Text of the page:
Continue reading The Thing (2011)
Director: Mike Flanagan
Starring: Carla Gugino, Bruce Greenwood, Chiara Aurelia, Carel Struycken , Henry Thomas. USA. 1h 43m
Based on Gerald’s Game by Stephen King
Sometimes I read the synopsis of a film and then check the time and can’t fathom how someone can drag out something so simple for so long, reading about Gerald’s Game, a woman trapped along chained to a bed, the mind doth boggle how i can last for nearly two hours, but this movie is amazing in the details and revelations that incur during Jessie’s surprise and accidental incarceration.
Jessie (Gugino) and her husband Gerald (Greenwood) travel to a remote beach house to rekindle their marriage, with a bit of kink, after running into a stray dog, Jessie puts some food out for the dog incase it’s still in the area and notices that a door has been left open. Focusing on the fun she slips into a something more comfortable and Gerald pops two viagra, handcuffs his wife to the bed and dies from a heart attack. Continue reading Gerald’s Game (2017)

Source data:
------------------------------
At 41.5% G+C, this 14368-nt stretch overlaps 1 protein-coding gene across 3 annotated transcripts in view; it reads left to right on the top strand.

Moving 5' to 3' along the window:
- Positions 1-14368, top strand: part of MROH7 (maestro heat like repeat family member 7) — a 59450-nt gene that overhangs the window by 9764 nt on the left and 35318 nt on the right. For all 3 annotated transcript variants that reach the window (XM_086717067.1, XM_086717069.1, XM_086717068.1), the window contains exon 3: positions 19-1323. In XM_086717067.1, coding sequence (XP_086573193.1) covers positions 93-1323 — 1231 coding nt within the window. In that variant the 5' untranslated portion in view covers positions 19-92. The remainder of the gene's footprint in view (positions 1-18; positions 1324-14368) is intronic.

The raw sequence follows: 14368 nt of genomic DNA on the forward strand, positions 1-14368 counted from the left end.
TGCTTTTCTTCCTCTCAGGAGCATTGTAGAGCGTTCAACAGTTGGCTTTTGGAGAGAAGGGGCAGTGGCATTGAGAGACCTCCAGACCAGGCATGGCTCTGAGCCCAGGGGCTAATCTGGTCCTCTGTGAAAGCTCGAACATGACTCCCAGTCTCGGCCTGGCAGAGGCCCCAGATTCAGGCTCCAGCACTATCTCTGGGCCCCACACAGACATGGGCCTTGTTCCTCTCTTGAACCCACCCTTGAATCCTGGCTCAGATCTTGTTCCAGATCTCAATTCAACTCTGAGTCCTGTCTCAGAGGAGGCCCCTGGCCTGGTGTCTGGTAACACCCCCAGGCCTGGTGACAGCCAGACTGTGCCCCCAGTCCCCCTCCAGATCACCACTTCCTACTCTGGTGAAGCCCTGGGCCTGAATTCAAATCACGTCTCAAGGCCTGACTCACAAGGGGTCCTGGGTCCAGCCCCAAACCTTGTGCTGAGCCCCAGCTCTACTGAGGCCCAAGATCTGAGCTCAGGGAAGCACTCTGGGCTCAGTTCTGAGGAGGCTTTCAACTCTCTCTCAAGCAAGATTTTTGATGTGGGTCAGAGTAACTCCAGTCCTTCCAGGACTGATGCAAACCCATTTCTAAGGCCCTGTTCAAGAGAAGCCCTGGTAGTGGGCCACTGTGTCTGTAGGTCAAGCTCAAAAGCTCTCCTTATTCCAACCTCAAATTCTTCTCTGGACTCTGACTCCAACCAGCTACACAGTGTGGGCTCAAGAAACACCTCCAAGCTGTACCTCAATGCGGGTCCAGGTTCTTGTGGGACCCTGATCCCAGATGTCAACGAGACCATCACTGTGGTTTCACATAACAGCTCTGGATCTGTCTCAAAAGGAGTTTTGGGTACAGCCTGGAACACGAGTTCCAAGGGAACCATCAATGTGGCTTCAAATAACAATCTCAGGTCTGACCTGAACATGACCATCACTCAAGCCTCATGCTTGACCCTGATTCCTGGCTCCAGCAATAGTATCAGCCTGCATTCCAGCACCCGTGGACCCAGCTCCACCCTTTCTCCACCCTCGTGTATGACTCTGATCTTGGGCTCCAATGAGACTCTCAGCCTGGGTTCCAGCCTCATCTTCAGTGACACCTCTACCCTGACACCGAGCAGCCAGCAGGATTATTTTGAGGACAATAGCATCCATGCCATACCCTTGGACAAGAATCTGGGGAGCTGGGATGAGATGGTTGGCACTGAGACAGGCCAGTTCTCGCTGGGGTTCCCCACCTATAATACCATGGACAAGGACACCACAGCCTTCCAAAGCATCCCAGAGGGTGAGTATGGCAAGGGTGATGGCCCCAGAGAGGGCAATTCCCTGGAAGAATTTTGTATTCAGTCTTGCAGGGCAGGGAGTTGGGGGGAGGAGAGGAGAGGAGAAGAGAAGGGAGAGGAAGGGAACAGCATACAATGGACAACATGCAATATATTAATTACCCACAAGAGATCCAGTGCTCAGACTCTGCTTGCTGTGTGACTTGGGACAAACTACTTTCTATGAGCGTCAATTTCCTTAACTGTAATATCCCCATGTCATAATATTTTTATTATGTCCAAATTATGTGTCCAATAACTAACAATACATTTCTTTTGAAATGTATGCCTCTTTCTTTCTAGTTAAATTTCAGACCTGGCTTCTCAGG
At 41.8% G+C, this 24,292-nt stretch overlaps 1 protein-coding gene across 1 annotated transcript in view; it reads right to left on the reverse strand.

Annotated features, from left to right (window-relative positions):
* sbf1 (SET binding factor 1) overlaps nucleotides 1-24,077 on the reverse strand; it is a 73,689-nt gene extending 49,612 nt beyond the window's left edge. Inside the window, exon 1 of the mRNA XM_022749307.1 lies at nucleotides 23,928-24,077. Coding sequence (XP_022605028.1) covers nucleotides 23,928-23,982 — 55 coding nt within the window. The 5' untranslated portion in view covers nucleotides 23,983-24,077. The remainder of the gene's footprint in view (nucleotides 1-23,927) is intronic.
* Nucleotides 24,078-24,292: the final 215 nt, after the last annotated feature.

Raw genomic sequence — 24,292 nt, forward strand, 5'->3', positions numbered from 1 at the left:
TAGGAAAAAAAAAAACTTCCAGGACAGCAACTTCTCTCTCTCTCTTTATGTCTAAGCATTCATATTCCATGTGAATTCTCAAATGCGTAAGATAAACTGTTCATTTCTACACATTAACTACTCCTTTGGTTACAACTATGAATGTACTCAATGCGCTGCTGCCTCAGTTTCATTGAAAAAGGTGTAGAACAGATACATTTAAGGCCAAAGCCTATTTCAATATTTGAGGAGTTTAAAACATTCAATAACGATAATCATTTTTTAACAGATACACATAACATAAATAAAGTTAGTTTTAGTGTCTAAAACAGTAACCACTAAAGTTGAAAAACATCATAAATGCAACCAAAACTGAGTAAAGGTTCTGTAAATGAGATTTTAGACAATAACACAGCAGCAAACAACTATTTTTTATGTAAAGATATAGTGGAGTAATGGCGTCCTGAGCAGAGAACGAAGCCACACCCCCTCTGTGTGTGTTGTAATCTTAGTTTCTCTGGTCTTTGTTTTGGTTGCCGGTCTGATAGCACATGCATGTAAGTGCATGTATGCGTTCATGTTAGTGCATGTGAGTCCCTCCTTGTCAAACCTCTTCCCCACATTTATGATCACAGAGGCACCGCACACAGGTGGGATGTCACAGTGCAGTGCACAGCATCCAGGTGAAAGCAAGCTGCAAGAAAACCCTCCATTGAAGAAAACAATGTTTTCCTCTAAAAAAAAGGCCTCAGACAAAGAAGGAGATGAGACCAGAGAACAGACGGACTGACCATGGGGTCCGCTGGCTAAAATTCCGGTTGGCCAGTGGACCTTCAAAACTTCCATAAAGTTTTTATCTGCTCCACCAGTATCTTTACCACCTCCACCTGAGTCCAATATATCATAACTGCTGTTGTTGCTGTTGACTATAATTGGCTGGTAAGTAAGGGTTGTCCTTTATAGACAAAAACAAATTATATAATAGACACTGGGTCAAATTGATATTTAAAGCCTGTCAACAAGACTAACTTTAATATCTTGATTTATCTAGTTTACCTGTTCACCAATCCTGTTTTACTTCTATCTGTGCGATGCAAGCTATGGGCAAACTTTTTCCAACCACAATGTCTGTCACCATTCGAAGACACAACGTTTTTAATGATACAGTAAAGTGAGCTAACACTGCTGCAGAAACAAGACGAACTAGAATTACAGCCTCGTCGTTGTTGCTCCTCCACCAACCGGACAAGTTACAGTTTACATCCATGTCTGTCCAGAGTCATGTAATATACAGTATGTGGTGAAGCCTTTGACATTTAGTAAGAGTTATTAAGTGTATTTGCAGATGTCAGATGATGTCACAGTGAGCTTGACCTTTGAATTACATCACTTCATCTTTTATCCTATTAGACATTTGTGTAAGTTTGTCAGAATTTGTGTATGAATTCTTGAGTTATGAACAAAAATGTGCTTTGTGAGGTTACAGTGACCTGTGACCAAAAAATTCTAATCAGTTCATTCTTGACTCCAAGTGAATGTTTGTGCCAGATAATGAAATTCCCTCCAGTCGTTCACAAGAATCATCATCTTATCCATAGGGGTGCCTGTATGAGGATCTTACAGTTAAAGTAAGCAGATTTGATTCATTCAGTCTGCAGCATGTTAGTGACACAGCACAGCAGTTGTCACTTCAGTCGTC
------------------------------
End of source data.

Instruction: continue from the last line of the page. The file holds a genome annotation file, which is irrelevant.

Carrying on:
Director : Carl Colpaert
Starring : Tony Markes, Rainbow Dolan, Filiz Tully. Japan/Australia. 1h 25m
There is always an element of Love and Hate with this Anime/Live Action mashup, the film will captured my affection many year ago and I still enjoy watching it, while blindingly unaware of it’s origins I just assumed two directors got together to produce this mix of post apocalyptic drama/ baroque mystery, many years later I realised how this project basically butt fucked a precious classic Anime movie and turned it into a Troma movie BUT I still adore it.